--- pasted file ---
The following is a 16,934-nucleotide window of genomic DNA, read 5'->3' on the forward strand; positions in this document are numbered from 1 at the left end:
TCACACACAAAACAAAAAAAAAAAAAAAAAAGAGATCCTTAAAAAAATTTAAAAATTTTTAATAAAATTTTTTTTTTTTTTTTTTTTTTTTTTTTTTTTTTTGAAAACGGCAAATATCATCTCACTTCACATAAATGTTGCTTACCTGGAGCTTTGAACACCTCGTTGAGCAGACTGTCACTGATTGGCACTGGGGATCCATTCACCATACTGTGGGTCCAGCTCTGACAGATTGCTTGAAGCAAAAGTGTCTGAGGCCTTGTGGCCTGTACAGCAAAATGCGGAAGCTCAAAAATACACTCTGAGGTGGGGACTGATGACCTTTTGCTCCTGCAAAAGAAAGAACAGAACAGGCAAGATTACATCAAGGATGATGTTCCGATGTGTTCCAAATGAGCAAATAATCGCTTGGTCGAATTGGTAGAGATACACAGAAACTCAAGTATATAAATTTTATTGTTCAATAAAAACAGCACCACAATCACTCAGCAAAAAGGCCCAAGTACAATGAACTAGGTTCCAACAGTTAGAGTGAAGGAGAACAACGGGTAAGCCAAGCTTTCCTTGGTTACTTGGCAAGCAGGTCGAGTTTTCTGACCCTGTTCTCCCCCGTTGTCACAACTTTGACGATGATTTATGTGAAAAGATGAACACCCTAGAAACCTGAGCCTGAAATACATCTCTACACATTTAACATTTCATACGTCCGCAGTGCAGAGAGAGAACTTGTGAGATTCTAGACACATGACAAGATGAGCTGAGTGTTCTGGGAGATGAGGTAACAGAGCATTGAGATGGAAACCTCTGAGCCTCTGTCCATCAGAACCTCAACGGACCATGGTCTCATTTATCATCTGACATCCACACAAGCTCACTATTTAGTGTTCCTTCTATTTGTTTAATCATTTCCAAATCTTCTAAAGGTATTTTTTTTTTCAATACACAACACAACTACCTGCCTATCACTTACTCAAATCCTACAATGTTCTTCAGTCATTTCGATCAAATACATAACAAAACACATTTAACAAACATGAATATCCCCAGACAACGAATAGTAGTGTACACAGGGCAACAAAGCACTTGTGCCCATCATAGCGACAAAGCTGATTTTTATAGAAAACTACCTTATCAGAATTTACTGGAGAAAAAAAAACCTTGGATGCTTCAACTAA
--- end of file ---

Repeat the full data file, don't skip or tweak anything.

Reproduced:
The following is a 16,934-nucleotide window of genomic DNA, read 5'->3' on the forward strand; positions in this document are numbered from 1 at the left end:
TCACACACAAAACAAAAAAAAAAAAAAAAAAGAGATCCTTAAAAAAATTTAAAAATTTTTAATAAAATTTTTTTTTTTTTTTTTTTTTTTTTTTTTTTTTTTGAAAACGGCAAATATCATCTCACTTCACATAAATGTTGCTTACCTGGAGCTTTGAACACCTCGTTGAGCAGACTGTCACTGATTGGCACTGGGGATCCATTCACCATACTGTGGGTCCAGCTCTGACAGATTGCTTGAAGCAAAAGTGTCTGAGGCCTTGTGGCCTGTACAGCAAAATGCGGAAGCTCAAAAATACACTCTGAGGTGGGGACTGATGACCTTTTGCTCCTGCAAAAGAAAGAACAGAACAGGCAAGATTACATCAAGGATGATGTTCCGATGTGTTCCAAATGAGCAAATAATCGCTTGGTCGAATTGGTAGAGATACACAGAAACTCAAGTATATAAATTTTATTGTTCAATAAAAACAGCACCACAATCACTCAGCAAAAAGGCCCAAGTACAATGAACTAGGTTCCAACAGTTAGAGTGAAGGAGAACAACGGGTAAGCCAAGCTTTCCTTGGTTACTTGGCAAGCAGGTCGAGTTTTCTGACCCTGTTCTCCCCCGTTGTCACAACTTTGACGATGATTTATGTGAAAAGATGAACACCCTAGAAACCTGAGCCTGAAATACATCTCTACACATTTAACATTTCATACGTCCGCAGTGCAGAGAGAGAACTTGTGAGATTCTAGACACATGACAAGATGAGCTGAGTGTTCTGGGAGATGAGGTAACAGAGCATTGAGATGGAAACCTCTGAGCCTCTGTCCATCAGAACCTCAACGGACCATGGTCTCATTTATCATCTGACATCCACACAAGCTCACTATTTAGTGTTCCTTCTATTTGTTTAATCATTTCCAAATCTTCTAAAGGTATTTTTTTTTTCAATACACAACACAACTACCTGCCTATCACTTACTCAAATCCTACAATGTTCTTCAGTCATTTCGATCAAATACATAACAAAACACATTTAACAAACATGAATATCCCCAGACAACGAATAGTAGTGTACACAGGGCAACAAAGCACTTGTGCCCATCATAGCGACAAAGCTGATTTTTATAGAAAACTACCTTATCAGAATTTACTGGAGAAAAAAAAACCTTGGATGCTTCAACTAA